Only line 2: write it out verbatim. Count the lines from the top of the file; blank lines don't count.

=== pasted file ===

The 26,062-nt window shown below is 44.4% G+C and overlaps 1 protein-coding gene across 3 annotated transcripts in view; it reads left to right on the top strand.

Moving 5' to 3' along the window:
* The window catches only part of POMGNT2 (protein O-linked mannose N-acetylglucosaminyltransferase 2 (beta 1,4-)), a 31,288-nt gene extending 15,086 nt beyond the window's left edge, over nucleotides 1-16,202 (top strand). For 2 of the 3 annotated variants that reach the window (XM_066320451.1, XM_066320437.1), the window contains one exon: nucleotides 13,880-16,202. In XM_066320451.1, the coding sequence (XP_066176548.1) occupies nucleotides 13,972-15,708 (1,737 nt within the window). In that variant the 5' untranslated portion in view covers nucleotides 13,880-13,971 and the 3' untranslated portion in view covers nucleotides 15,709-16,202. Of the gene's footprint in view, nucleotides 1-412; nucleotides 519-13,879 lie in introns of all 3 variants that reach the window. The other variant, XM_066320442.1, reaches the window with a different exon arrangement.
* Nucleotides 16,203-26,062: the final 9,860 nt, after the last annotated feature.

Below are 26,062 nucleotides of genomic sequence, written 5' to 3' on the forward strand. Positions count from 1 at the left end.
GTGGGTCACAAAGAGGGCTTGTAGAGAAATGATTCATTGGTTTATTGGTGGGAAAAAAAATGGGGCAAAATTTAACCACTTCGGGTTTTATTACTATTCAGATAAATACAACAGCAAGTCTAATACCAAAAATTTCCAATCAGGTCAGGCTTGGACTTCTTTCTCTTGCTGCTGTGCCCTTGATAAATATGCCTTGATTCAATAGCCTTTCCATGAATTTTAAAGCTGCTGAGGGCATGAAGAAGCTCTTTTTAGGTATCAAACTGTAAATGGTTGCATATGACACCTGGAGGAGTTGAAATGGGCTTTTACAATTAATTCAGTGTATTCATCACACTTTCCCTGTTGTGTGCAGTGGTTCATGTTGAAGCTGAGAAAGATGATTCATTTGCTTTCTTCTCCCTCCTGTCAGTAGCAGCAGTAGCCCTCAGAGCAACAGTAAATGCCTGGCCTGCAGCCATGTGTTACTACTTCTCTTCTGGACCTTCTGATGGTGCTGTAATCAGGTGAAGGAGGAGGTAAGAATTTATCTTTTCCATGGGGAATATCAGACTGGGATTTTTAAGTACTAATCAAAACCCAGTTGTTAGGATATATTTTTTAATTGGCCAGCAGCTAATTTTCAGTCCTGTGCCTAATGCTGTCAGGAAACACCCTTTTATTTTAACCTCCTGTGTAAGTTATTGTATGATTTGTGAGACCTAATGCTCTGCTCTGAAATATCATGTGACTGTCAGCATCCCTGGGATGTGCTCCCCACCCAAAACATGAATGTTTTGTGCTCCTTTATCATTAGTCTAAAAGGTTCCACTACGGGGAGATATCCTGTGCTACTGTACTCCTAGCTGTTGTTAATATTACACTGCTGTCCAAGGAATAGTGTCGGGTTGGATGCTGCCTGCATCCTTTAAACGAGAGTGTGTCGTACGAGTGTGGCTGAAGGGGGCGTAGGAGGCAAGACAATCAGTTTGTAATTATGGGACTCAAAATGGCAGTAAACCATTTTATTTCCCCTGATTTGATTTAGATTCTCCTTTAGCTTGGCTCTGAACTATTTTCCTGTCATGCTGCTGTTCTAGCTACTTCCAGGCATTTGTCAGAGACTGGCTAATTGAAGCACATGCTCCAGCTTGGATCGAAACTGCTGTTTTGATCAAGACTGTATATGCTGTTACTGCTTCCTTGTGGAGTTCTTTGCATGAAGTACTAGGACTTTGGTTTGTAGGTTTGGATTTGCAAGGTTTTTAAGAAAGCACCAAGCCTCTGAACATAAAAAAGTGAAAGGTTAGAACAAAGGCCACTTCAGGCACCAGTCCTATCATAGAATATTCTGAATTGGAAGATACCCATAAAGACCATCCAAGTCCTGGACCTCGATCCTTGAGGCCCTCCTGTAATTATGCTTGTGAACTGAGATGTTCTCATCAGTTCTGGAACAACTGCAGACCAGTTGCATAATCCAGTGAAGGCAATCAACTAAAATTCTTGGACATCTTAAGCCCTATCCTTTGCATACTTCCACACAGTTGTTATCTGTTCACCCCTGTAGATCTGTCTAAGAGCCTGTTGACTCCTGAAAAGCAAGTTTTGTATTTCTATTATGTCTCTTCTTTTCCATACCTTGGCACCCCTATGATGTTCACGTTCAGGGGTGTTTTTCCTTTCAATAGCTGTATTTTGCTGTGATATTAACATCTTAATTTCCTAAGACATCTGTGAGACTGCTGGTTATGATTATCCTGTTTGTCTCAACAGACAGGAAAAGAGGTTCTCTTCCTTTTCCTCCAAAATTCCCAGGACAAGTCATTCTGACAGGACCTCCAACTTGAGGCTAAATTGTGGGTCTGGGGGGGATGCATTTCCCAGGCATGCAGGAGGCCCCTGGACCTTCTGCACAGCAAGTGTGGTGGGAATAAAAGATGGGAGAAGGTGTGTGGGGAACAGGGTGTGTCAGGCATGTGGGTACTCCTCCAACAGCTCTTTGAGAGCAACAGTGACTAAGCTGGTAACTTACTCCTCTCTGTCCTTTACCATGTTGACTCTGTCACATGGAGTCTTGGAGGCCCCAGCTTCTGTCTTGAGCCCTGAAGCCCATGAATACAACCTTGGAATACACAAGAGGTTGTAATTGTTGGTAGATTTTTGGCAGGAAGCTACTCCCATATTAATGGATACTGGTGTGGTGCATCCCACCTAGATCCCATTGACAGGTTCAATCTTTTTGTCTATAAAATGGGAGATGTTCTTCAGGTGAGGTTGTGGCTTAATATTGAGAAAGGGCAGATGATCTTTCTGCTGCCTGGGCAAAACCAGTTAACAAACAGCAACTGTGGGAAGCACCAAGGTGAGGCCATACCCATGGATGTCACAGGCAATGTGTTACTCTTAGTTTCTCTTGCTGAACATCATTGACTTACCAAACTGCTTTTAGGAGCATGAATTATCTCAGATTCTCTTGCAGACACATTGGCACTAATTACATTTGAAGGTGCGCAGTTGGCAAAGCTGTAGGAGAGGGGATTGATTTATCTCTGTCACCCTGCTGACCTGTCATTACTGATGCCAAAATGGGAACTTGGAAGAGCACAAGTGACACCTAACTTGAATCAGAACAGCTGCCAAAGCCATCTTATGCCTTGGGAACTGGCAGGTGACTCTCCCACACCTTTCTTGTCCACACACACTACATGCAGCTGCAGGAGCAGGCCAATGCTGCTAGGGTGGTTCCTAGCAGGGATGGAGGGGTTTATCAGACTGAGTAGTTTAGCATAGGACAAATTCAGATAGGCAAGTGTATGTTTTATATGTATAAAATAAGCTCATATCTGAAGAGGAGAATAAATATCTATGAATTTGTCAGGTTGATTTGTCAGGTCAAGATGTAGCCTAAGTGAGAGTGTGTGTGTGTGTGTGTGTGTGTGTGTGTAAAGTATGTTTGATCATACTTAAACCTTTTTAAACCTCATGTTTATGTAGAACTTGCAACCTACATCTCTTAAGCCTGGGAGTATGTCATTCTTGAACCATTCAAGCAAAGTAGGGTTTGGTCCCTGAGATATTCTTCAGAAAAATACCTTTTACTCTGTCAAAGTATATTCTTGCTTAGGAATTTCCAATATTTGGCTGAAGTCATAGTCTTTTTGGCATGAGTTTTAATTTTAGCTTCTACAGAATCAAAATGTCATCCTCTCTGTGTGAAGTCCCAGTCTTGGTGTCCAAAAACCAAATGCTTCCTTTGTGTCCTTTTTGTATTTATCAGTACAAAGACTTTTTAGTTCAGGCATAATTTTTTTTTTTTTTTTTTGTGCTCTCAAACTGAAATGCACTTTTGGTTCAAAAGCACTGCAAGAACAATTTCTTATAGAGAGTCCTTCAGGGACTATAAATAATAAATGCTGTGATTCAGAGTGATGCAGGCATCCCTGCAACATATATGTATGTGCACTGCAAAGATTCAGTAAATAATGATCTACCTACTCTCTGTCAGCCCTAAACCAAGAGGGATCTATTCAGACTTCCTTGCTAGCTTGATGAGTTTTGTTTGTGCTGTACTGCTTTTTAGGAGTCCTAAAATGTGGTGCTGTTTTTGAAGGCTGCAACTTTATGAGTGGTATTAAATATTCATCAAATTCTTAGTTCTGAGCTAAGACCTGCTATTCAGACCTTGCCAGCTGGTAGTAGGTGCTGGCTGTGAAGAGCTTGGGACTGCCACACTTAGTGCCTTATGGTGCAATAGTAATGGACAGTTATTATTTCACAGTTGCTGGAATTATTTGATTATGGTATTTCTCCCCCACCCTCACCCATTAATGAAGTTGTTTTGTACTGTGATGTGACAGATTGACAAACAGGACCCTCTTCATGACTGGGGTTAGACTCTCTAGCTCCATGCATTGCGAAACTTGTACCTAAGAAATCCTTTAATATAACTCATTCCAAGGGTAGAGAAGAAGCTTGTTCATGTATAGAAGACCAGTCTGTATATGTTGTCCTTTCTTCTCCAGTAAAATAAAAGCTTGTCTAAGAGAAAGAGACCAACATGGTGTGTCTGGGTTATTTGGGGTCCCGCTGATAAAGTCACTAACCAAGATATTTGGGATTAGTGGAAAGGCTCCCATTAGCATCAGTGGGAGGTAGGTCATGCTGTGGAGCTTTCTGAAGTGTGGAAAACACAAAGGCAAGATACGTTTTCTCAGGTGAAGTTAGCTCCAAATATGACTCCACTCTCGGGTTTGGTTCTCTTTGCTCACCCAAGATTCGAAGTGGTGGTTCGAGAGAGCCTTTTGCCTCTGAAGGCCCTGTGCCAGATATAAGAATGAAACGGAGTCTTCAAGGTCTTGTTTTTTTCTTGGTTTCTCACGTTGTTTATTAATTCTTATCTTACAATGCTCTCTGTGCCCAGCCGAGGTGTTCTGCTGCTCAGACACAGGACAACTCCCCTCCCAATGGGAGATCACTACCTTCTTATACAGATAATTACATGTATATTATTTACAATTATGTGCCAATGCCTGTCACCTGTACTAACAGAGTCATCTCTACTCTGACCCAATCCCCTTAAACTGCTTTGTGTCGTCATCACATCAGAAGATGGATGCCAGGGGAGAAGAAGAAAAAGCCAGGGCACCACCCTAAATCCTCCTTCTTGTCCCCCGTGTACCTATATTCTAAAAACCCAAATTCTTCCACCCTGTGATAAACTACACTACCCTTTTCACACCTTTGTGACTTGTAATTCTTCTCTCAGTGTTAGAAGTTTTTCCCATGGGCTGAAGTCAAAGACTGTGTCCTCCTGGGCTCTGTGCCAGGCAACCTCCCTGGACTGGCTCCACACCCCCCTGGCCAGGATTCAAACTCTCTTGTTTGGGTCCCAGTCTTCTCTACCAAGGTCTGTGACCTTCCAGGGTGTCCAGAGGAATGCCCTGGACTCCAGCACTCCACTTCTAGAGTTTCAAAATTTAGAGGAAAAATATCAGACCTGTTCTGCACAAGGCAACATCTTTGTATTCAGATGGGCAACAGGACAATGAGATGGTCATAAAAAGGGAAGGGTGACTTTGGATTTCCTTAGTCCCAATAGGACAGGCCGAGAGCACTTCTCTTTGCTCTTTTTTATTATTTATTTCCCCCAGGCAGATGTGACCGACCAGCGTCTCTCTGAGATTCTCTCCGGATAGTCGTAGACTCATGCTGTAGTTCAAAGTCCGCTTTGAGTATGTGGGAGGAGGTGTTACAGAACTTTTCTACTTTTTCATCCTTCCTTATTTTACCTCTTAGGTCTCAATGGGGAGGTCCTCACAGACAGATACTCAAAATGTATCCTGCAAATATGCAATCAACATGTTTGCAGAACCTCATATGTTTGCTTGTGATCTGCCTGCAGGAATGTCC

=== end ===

Moving 5' to 3' along the window: